Phase II Trial of Response-Based Radiation Therapy for Patients With Localized CNS Nongerminomatous Germ Cell Tumors: A Children's Oncology Group Study
PURPOSE/OBJECTIVE:Stratum 1 of ACNS1123 (ClinicalTrials.gov identifier: NCT01602666), a Children's Oncology Group phase II trial, evaluated efficacy of reduced-dose and volume of radiotherapy (RT) in children and adolescents with localized nongerminomatous germ cell tumors (NGGCTs). The primary objective was to evaluate the impact of reduced RT on progression-free survival (PFS) with a goal of preserving neurocognitive function. PATIENTS AND METHODS/METHODS:Patients received six cycles of chemotherapy with carboplatin and etoposide alternating with ifosfamide and etoposide, as used in the Children's Oncology Group predecessor study (ACNS0122; ClinicalTrials.gov identifier: NCT00047320). Patients who achieved a complete response (CR) or partial response (PR) with or without second-look surgery were eligible for reduced RT, defined as 30.6 Gy whole ventricular field and 54 Gy tumor-bed boost, compared with 36 Gy craniospinal irradiation plus 54 Gy tumor-bed boost used in ACNS0122. RESULTS:A total of 107 eligible patients were enrolled. Median age was 10.98 years (range, 3.68 to 21.63) and 75% were male. Sixty-six of 107 (61.7%) achieved a CR or PR and proceeded to reduced RT. The 3-year PFS and overall survival and standard error values were 87.8% Â± 4.04% and 92.4% Â± 3.3% compared with 92% and 94.1%, respectively, in ACNS0122. There were 10 recurrences, prompting early study closure; however, after a retrospective central review, only disease in eight of 66 (12.1%) patients eligible for reduced RT subsequently progressed; six patients had distant spinal relapse alone and two had disease with combined local plus distant relapse. Serum and CSF Î±-fetoprotein and Î²-human chorionic gonadotropin levels were not associated with PFS. CONCLUSION/CONCLUSIONS:Patients with localized NGGCT who achieved a CR or PR to chemotherapy and received reduced RT had encouraging PFS similar to patients in ACNS0122 who received full-dose craniospinal irradiation. However, the patterns of failure were distinct, with all patients having treatment failure in the spine.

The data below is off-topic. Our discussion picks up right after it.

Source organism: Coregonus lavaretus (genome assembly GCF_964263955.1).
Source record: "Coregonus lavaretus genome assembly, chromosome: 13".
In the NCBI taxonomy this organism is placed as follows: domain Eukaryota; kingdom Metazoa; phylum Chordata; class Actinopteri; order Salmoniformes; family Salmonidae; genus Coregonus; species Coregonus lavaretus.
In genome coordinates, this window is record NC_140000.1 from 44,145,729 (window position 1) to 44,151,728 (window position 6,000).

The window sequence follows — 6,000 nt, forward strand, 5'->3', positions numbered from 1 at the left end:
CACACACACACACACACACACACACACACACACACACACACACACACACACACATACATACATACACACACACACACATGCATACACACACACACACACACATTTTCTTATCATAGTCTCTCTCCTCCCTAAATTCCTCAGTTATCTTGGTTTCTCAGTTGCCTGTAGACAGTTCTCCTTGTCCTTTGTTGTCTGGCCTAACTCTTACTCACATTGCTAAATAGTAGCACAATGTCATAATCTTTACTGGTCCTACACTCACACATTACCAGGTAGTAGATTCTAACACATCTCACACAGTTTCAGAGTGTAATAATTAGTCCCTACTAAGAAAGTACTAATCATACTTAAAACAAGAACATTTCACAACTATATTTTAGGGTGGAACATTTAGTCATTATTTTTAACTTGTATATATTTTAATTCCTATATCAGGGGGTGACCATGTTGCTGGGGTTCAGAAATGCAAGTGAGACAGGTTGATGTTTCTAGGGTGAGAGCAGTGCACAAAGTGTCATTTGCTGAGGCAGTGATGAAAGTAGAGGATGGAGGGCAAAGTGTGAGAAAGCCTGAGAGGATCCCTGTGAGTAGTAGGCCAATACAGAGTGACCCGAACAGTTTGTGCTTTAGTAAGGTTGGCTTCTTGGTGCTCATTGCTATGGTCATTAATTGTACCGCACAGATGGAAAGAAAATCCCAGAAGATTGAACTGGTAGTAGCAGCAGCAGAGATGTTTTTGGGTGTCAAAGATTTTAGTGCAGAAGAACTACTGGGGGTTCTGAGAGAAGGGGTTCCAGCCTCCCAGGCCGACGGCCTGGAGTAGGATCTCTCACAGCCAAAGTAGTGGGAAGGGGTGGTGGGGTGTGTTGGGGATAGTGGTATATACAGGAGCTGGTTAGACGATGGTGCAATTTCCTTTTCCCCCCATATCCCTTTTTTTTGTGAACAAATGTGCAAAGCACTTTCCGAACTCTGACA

Pan-tumor genomic biomarkers for PD-1 checkpoint blockade-based immunotherapy
Programmed cell death protein-1 (PD-1) and programmed cell death ligand-1 (PD-L1) checkpoint blockade immunotherapy elicits durable antitumor effects in multiple cancers, yet not all patients respond. We report the evaluation of >300 patient samples across 22 tumor types from four KEYNOTE clinical trials. Tumor mutational burden (TMB) and a T cell-inflamed gene expression profile (GEP) exhibited joint predictive utility in identifying responders and nonresponders to the PD-1 antibody pembrolizumab. TMB and GEP were independently predictive of response and demonstrated low correlation, suggesting that they capture distinct features of neoantigenicity and T cell activation. Analysis of The Cancer Genome Atlas database showed TMB and GEP to have a low correlation, and analysis by joint stratification revealed biomarker-defined patterns of targetable-resistance biology. These biomarkers may have utility in clinical trial design by guiding rational selection of anti-PD-1 monotherapy and combination immunotherapy regimens.